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Old 09-30-2015, 02:17 PM
 
Location: Colorado
1,524 posts, read 2,261,302 times
Reputation: 2168

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Quote:
Originally Posted by Natnasci View Post
You've missed my point, possibley since you had this answer at the ready.

The point about American movies posters and American movies being popular worldwide, was to highlight the fact how far reaching and powerful it is.

The fact that English Canada HAS a movie industry, has it's own artist etc while getting MORE US culture coming across our borders than possibly any other country, speaks volumes for the tenacity of our arts community.
I think Acajack got the point quite well.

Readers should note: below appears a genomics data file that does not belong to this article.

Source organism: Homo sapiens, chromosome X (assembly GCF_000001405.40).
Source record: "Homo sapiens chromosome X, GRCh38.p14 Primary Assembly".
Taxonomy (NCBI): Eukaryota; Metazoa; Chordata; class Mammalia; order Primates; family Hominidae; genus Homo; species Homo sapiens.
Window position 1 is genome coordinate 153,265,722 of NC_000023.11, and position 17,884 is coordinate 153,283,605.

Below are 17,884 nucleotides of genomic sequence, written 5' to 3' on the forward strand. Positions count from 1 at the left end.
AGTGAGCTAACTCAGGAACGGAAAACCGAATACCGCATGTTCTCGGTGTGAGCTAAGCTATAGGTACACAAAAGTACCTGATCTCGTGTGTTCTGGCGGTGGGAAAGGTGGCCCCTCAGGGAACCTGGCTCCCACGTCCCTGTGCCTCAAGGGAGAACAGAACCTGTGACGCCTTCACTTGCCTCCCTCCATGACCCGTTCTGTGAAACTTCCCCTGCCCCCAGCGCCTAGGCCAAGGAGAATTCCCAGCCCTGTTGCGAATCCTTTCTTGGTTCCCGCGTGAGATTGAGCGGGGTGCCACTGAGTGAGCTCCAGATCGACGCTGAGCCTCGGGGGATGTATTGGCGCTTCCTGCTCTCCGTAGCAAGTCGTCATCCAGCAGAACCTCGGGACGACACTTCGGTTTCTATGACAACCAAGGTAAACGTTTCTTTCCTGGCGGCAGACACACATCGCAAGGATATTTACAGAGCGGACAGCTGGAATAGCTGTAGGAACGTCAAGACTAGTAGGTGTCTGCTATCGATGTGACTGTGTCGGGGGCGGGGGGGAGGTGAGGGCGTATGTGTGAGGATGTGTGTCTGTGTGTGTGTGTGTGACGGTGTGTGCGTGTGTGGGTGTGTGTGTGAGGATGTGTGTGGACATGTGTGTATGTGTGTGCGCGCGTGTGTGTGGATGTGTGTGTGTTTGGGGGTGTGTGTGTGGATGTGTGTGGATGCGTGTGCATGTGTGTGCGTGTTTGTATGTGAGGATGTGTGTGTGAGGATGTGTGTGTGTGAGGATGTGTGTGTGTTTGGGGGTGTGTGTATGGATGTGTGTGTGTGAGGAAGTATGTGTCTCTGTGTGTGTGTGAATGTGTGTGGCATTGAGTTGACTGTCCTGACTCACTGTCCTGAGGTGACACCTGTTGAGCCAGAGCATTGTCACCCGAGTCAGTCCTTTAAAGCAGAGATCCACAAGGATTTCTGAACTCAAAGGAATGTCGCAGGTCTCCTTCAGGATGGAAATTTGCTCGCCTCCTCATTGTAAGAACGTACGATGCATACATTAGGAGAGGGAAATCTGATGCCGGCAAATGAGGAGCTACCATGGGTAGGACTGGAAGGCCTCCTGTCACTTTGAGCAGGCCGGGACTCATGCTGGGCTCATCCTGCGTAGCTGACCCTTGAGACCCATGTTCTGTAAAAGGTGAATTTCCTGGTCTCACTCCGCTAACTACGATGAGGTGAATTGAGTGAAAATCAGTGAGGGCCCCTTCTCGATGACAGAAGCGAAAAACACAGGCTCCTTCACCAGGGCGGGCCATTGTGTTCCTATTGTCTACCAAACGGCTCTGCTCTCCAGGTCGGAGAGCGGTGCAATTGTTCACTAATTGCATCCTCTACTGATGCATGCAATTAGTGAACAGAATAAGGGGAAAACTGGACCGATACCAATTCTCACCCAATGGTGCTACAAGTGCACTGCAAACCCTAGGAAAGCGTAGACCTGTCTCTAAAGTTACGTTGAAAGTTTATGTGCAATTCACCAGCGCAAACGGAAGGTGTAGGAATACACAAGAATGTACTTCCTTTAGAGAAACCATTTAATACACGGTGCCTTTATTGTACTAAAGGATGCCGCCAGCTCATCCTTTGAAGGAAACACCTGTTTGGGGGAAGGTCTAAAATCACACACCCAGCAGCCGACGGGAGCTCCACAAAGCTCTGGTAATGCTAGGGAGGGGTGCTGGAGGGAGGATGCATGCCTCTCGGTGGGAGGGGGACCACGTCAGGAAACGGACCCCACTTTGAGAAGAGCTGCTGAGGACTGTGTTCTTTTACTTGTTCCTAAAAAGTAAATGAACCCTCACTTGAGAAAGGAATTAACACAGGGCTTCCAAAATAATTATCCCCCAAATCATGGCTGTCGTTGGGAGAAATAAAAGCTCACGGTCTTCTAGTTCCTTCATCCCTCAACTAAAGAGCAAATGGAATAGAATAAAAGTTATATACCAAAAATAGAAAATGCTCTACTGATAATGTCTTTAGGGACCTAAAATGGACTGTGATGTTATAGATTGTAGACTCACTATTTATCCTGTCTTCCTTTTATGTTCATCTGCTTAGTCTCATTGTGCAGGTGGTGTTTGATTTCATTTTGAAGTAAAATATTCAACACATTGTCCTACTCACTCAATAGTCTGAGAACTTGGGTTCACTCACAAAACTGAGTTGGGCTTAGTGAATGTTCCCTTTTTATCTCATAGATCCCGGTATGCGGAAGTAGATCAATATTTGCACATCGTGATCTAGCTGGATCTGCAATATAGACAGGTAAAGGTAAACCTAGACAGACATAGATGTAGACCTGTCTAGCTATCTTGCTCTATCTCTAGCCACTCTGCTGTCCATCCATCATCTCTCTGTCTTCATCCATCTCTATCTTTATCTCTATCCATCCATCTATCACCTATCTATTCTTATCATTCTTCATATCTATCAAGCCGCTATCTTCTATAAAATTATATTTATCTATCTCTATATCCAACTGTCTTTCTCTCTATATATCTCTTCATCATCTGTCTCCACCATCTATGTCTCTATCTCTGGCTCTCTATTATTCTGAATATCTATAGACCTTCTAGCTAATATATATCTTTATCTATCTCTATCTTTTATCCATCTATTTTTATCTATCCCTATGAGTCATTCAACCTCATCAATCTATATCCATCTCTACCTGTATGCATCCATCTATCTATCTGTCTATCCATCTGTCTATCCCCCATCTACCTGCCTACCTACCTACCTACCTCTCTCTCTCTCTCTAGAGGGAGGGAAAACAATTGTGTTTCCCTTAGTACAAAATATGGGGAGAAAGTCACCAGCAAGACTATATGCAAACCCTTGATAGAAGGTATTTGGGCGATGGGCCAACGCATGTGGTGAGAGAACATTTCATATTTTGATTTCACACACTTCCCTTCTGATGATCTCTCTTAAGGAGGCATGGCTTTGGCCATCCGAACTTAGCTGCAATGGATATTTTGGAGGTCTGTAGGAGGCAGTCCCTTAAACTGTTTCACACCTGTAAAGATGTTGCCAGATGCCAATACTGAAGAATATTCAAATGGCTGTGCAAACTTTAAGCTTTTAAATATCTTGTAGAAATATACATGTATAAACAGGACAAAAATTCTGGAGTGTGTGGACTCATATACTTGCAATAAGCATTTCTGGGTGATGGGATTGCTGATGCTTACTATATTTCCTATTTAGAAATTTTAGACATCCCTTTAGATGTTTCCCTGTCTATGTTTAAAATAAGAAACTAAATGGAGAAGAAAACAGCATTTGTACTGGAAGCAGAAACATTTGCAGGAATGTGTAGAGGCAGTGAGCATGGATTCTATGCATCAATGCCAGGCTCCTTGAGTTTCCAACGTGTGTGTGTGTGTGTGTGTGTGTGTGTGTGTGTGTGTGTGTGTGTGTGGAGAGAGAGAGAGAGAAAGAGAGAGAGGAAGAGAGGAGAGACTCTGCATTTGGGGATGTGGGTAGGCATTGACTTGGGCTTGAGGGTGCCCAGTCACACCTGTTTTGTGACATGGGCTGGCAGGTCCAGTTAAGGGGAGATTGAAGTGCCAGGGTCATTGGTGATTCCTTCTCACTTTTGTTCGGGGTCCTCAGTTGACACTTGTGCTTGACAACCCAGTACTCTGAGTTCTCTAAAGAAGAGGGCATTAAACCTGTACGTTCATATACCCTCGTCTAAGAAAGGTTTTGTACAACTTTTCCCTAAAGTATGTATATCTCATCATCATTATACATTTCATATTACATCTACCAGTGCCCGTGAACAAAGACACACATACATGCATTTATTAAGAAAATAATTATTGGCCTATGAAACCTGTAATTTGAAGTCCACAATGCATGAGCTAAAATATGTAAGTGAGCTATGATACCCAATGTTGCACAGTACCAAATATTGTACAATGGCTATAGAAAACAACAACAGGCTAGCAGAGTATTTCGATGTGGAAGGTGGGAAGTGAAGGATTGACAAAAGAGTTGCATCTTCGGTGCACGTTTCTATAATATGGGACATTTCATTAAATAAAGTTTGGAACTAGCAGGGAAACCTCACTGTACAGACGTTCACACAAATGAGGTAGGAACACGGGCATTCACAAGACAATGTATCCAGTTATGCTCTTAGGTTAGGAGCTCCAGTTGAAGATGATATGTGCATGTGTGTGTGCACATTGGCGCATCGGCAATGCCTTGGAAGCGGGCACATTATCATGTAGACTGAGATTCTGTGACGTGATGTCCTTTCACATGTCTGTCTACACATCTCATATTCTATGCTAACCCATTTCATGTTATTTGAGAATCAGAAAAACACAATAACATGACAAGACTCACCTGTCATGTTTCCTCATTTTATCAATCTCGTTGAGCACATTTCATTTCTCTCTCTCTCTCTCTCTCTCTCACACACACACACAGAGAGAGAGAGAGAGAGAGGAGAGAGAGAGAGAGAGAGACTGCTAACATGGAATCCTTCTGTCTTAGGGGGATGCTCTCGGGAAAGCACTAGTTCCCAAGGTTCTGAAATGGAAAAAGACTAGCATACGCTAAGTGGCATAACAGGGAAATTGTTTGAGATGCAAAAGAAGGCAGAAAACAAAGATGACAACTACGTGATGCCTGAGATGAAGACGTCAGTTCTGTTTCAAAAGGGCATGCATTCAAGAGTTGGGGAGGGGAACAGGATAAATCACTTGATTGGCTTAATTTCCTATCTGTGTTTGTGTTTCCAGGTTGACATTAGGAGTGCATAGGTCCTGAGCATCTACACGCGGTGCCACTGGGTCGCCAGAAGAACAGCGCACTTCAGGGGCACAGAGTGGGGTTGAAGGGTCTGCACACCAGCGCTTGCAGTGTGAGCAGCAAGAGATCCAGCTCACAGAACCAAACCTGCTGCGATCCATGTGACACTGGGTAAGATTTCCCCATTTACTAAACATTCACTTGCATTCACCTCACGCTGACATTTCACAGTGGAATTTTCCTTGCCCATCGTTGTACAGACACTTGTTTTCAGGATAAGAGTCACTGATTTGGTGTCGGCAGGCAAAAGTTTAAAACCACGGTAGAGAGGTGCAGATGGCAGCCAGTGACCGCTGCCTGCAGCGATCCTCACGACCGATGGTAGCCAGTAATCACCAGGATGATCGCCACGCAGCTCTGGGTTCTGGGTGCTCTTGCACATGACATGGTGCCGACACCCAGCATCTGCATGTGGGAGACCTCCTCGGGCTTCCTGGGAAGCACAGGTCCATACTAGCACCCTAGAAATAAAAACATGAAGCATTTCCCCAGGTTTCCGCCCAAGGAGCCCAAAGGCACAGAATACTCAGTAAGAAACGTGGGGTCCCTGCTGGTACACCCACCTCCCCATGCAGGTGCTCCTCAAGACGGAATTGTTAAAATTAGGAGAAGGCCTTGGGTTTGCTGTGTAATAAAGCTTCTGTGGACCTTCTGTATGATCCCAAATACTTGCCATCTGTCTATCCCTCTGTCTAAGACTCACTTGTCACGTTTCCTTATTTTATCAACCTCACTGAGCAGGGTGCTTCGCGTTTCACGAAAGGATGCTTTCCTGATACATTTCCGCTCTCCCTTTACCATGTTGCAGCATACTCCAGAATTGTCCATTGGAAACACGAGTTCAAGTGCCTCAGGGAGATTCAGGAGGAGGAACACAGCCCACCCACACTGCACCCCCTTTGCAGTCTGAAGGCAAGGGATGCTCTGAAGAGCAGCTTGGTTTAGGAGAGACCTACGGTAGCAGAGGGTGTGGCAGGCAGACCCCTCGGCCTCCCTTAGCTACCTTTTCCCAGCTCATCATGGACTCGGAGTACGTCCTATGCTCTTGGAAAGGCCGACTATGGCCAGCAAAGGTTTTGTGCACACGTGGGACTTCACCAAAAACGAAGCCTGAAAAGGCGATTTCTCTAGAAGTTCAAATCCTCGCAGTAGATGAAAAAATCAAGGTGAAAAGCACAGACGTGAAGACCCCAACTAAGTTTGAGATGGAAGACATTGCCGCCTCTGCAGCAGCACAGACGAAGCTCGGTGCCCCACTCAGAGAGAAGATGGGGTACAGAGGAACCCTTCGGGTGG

American movies are popular worldwide - what else is new? The difference is that American culture never replaces the native culture anywhere else except in English Canada. For example, the British have no problem watching American movies while also supporting a burgeoning local culture. It's only in English Canada that American things are regarded as "local", and it's the only place where many locals seem to get angry when outsiders point out what they are doing. Like Etienne said, English Canada generally replaces it's own culture with American culture. It is so severe that greater English Canadian culture has been reduced to generic things like "eh", hockey, and "sorry". A handful of clichés that are in no way unique to Canada. "Local" English Canadian culture has been reduced to being essentially an underground fringe culture; something that you must poke around a bit to find and appreciate. English Canadians generally regard American (foreign) movies and other cultural productions as their own. It's a colonial mentality, and I mean that with all due respect for English Canada.